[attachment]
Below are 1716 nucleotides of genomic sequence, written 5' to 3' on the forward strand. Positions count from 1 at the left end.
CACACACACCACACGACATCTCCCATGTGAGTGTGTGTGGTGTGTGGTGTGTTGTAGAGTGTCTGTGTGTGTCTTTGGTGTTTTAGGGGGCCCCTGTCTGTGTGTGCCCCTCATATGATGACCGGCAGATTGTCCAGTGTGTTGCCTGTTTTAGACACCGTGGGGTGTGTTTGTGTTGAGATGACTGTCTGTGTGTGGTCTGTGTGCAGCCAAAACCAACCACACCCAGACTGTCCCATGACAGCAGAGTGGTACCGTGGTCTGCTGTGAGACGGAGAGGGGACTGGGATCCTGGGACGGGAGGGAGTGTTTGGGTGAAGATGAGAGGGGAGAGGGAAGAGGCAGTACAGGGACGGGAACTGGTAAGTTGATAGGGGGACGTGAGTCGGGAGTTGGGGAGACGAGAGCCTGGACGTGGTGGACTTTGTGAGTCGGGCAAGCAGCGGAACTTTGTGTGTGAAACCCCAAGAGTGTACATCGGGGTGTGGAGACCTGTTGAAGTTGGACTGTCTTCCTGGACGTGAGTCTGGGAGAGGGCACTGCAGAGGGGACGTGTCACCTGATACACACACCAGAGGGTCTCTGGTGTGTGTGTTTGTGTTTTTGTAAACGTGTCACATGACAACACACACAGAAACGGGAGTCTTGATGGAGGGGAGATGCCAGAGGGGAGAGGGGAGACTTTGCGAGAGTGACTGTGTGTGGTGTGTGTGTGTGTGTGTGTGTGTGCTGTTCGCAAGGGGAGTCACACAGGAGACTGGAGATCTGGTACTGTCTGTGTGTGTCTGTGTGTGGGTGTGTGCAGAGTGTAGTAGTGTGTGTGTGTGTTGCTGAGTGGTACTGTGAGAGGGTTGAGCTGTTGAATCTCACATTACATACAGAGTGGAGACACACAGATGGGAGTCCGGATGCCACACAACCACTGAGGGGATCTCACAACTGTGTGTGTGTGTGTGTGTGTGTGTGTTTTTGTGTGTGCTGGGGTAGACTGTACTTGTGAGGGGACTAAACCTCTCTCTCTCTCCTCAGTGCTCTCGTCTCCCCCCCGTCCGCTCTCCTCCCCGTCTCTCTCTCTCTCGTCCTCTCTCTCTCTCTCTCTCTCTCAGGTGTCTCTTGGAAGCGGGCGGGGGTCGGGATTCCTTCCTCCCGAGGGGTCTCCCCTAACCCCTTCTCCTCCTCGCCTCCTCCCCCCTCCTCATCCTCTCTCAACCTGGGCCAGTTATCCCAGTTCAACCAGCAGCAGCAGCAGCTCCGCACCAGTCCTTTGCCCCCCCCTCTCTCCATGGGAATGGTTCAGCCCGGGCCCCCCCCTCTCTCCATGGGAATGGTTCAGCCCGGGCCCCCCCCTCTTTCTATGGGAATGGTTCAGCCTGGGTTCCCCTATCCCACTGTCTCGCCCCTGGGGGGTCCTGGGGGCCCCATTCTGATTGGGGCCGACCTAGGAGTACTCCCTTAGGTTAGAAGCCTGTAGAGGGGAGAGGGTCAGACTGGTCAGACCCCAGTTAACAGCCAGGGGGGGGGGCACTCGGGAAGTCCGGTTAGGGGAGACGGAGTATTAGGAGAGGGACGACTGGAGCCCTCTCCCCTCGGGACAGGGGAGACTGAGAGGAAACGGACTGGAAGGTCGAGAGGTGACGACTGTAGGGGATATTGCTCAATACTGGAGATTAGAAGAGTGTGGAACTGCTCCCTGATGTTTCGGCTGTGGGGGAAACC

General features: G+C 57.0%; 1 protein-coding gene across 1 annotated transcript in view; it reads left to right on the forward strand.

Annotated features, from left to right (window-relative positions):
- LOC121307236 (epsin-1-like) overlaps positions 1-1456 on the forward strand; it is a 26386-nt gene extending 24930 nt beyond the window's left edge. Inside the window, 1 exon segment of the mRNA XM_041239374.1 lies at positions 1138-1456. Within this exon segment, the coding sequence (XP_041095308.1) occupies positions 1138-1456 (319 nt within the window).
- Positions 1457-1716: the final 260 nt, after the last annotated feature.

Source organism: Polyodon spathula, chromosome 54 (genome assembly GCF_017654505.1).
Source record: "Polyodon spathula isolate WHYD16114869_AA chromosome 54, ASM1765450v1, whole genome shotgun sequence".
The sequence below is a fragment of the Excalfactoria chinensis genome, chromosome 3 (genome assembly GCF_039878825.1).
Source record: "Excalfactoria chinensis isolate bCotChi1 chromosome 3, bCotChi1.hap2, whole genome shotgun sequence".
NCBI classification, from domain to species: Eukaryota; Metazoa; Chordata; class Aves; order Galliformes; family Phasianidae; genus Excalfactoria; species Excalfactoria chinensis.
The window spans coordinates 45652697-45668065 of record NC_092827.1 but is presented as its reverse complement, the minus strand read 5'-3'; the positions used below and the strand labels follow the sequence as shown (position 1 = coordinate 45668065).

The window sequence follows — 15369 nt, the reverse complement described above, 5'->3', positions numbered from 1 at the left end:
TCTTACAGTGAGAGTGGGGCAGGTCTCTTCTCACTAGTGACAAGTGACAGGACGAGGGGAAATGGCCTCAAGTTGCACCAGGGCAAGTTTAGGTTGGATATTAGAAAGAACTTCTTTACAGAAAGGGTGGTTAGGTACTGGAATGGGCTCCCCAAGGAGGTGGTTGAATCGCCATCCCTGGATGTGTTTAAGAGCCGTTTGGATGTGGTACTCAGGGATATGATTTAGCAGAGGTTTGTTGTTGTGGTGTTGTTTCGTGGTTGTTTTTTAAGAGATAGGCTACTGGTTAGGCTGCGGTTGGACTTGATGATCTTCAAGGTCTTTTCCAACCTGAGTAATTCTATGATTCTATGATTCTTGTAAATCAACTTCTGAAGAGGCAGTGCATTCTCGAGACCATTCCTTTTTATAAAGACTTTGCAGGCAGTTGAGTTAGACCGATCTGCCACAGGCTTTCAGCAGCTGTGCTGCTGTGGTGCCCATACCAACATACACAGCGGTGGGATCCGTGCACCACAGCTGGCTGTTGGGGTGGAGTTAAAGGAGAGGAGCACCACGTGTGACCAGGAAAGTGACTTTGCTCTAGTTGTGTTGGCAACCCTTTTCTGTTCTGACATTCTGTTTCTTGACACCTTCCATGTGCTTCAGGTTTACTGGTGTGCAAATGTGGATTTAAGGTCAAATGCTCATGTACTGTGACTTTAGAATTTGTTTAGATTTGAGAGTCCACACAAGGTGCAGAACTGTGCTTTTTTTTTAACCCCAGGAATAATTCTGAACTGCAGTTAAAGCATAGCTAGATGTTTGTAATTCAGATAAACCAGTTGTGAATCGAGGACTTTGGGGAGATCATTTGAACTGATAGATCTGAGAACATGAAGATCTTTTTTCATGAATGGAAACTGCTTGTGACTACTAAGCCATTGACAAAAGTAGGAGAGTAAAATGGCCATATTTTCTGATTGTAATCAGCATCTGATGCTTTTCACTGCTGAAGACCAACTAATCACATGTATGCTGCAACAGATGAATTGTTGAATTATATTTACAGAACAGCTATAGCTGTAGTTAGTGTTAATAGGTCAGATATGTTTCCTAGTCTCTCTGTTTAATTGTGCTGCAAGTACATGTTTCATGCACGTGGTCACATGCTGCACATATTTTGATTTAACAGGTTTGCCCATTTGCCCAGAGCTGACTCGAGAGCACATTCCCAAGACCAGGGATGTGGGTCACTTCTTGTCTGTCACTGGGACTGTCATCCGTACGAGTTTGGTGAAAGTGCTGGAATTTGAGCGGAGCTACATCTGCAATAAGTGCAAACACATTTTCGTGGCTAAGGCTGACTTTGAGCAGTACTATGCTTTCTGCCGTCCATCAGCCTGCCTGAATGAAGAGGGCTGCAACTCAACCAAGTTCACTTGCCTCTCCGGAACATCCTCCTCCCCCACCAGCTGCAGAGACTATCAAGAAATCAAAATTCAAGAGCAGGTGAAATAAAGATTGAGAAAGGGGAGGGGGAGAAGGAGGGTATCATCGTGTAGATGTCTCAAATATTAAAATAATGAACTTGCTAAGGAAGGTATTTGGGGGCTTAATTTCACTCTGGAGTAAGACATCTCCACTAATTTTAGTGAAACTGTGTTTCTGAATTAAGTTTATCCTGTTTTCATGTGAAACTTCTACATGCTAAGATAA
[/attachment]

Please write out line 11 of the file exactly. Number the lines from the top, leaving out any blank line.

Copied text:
NCBI classification, from domain to species: Eukaryota; Metazoa; Chordata; class Aves; order Galliformes; family Phasianidae; genus Excalfactoria; species Excalfactoria chinensis.